The next-gen Xbox is close and the promise of eye-watering graphics is coming with it, but some developers believe there’s plenty of juice left in the Xbox 360.
Though this answer does vary depending on who you ask within the game’s industry, it’s easy to see why some developers are still more than happy to release their games in a year they know that they’ll be competing with next-gen titles.
Castlevania: Lords Of Shadow 2 is one of these games and it’s a good looking title, that much is obvious, but if the power of the next-gen consoles is to be believed, it could be about to look very out of date come November/December time.
But that doesn’t worry Castlevania: Lords Of Shadow 2’s producer David Cox.
Cox is one of the many developers that believe there’s more than enough juice left in the 360 and the transition between the two generations needn’t be as bumpy as some are predicting it could be.
We spoke to Cox at a recent Lords Of Shadow 2 event and asked what he thought about the shift to the next generation and the next-gen Xbox’s potential…
David Cox: We’re getting there, but there’s life in the old dog yet. We’re still not fully exploiting the potential of the current gen.
Graphically and in terms of size, CLOS 2 will certainly be pushing the 360 and PS3 hard. If you want to make a good game, you have to strive to go beyond what is expected of hardware – and Mercury Engine will be a real test.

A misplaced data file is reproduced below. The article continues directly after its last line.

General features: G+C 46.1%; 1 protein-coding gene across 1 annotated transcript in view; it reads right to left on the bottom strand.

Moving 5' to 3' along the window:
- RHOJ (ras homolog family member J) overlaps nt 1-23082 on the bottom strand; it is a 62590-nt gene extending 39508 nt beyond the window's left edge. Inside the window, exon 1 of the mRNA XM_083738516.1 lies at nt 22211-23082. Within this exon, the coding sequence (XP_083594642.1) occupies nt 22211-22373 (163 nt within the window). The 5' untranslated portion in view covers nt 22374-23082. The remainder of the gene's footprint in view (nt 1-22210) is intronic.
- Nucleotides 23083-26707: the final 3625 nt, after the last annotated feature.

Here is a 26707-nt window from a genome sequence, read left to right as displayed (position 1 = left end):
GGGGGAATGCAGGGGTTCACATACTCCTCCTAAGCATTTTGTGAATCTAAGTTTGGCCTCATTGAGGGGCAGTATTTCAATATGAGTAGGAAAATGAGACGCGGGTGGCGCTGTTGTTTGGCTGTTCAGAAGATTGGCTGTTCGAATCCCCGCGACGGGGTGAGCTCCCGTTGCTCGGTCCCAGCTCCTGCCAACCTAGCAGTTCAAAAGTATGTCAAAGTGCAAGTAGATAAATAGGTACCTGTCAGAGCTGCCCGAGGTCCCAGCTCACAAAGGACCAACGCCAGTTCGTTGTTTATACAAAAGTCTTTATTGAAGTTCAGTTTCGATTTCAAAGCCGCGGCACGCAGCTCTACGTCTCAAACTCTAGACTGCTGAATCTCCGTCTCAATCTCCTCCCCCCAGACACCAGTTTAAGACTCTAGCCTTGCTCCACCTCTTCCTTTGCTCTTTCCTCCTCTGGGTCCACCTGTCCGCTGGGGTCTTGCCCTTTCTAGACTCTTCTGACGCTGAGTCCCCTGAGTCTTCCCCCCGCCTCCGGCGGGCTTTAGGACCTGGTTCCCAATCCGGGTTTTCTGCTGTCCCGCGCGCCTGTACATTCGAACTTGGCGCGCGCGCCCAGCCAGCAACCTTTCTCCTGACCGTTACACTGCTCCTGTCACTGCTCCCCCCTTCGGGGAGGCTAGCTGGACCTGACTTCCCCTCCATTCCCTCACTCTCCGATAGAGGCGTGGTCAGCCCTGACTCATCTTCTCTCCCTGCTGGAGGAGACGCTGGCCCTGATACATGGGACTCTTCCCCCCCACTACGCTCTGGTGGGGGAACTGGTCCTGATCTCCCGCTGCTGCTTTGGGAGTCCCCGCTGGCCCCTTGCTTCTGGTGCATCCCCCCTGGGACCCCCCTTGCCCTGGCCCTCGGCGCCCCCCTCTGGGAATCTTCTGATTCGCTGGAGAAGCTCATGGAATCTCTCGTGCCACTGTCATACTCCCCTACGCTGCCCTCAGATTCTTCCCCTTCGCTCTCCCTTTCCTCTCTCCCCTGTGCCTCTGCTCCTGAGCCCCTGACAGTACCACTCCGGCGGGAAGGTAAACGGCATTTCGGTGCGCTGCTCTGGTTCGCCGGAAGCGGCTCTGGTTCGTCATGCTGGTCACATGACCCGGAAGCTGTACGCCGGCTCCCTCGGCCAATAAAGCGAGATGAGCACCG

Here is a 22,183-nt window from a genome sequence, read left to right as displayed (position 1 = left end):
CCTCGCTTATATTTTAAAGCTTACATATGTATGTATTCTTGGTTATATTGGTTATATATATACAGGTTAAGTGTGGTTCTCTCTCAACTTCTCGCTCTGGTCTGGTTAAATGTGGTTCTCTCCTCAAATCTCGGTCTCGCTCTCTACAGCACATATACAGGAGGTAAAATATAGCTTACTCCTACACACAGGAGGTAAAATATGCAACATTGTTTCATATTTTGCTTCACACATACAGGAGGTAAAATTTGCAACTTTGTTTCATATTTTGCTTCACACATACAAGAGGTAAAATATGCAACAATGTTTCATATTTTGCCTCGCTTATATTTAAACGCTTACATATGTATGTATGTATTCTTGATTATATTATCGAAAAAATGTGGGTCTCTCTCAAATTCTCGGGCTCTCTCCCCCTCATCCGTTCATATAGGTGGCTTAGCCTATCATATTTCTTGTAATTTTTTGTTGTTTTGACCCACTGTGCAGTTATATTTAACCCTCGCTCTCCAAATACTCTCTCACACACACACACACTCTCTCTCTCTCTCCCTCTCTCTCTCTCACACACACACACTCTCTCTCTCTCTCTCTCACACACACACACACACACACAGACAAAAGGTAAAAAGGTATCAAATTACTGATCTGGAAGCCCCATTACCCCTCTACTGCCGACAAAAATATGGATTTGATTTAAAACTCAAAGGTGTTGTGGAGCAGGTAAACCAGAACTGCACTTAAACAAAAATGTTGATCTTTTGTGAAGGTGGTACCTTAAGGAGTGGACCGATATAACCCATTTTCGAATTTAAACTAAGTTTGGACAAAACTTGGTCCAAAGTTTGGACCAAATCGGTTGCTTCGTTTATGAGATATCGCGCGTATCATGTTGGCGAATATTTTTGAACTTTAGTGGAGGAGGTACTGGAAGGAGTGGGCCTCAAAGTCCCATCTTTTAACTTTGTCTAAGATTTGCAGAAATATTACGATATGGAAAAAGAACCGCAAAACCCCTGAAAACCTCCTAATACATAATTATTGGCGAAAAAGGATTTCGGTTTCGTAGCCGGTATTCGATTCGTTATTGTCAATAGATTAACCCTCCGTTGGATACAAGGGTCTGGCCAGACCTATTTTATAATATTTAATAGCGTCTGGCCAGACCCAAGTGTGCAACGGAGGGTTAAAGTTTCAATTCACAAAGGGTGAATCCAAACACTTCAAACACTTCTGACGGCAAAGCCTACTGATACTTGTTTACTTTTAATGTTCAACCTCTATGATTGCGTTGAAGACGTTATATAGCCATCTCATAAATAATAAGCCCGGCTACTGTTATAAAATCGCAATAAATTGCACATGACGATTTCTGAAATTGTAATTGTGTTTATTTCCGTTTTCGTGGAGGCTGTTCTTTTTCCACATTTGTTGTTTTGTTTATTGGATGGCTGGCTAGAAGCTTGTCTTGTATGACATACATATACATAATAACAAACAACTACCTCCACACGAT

X360: Are you at all concerned about potentially launching around a time when there’s such a buzz around the next generation?
Cox: Not at all. It’s not as if everyone is going to pack up their 360 or PS3 just because a new update is out. Historically, the lifespan of consoles continues alongside new machines.
The real hardcore will no doubt be early adopters, but they are also going to want to be playing the best games available for any format. CLOS2 more than falls into this category, no matter which console it is played on.
X360: What are your main hopes and expectations for next-gen hardware, and what excites you most about the prospect of developing for it?
Cox: We’ll cross that bridge when we come to it!